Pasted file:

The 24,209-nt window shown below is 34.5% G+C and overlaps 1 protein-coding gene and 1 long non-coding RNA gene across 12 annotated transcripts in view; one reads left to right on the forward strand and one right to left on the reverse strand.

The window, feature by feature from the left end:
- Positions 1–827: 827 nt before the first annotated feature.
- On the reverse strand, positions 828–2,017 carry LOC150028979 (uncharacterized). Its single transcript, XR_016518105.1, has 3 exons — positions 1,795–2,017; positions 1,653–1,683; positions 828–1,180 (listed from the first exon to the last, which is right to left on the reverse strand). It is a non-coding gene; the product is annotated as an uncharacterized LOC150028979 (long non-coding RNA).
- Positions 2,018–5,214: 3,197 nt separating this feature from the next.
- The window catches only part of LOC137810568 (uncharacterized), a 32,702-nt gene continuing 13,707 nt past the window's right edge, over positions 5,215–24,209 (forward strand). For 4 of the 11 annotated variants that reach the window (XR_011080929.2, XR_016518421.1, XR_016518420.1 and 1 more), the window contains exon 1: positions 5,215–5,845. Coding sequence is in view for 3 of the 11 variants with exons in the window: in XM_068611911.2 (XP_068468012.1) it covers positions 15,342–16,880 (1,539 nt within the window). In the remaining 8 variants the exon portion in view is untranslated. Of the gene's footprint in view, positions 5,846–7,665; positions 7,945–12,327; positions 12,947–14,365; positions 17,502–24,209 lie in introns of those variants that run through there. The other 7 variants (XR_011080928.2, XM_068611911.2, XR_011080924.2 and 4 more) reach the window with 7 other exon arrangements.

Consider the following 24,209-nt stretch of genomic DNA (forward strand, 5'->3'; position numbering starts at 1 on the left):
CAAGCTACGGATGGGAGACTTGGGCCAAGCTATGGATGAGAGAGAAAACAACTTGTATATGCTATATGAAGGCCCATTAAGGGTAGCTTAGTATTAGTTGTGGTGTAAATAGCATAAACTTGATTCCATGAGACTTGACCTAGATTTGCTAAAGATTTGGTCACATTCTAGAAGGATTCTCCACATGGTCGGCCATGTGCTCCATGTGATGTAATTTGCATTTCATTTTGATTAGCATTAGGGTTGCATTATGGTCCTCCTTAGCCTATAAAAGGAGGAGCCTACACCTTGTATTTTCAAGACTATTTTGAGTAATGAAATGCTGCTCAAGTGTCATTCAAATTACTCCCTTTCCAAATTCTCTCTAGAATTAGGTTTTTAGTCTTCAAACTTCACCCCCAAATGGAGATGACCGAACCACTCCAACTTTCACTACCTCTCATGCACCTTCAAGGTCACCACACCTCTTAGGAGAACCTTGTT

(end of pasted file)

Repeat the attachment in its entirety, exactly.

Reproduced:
The 24,209-nt window shown below is 34.5% G+C and overlaps 1 protein-coding gene and 1 long non-coding RNA gene across 12 annotated transcripts in view; one reads left to right on the forward strand and one right to left on the reverse strand.

The window, feature by feature from the left end:
- Positions 1–827: 827 nt before the first annotated feature.
- On the reverse strand, positions 828–2,017 carry LOC150028979 (uncharacterized). Its single transcript, XR_016518105.1, has 3 exons — positions 1,795–2,017; positions 1,653–1,683; positions 828–1,180 (listed from the first exon to the last, which is right to left on the reverse strand). It is a non-coding gene; the product is annotated as an uncharacterized LOC150028979 (long non-coding RNA).
- Positions 2,018–5,214: 3,197 nt separating this feature from the next.
- The window catches only part of LOC137810568 (uncharacterized), a 32,702-nt gene continuing 13,707 nt past the window's right edge, over positions 5,215–24,209 (forward strand). For 4 of the 11 annotated variants that reach the window (XR_011080929.2, XR_016518421.1, XR_016518420.1 and 1 more), the window contains exon 1: positions 5,215–5,845. Coding sequence is in view for 3 of the 11 variants with exons in the window: in XM_068611911.2 (XP_068468012.1) it covers positions 15,342–16,880 (1,539 nt within the window). In the remaining 8 variants the exon portion in view is untranslated. Of the gene's footprint in view, positions 5,846–7,665; positions 7,945–12,327; positions 12,947–14,365; positions 17,502–24,209 lie in introns of those variants that run through there. The other 7 variants (XR_011080928.2, XM_068611911.2, XR_011080924.2 and 4 more) reach the window with 7 other exon arrangements.

Consider the following 24,209-nt stretch of genomic DNA (forward strand, 5'->3'; position numbering starts at 1 on the left):
CAAGCTACGGATGGGAGACTTGGGCCAAGCTATGGATGAGAGAGAAAACAACTTGTATATGCTATATGAAGGCCCATTAAGGGTAGCTTAGTATTAGTTGTGGTGTAAATAGCATAAACTTGATTCCATGAGACTTGACCTAGATTTGCTAAAGATTTGGTCACATTCTAGAAGGATTCTCCACATGGTCGGCCATGTGCTCCATGTGATGTAATTTGCATTTCATTTTGATTAGCATTAGGGTTGCATTATGGTCCTCCTTAGCCTATAAAAGGAGGAGCCTACACCTTGTATTTTCAAGACTATTTTGAGTAATGAAATGCTGCTCAAGTGTCATTCAAATTACTCCCTTTCCAAATTCTCTCTAGAATTAGGTTTTTAGTCTTCAAACTTCACCCCCAAATGGAGATGACCGAACCACTCCAACTTTCACTACCTCTCATGCACCTTCAAGGTCACCACACCTCTTAGGAGAACCTTGTT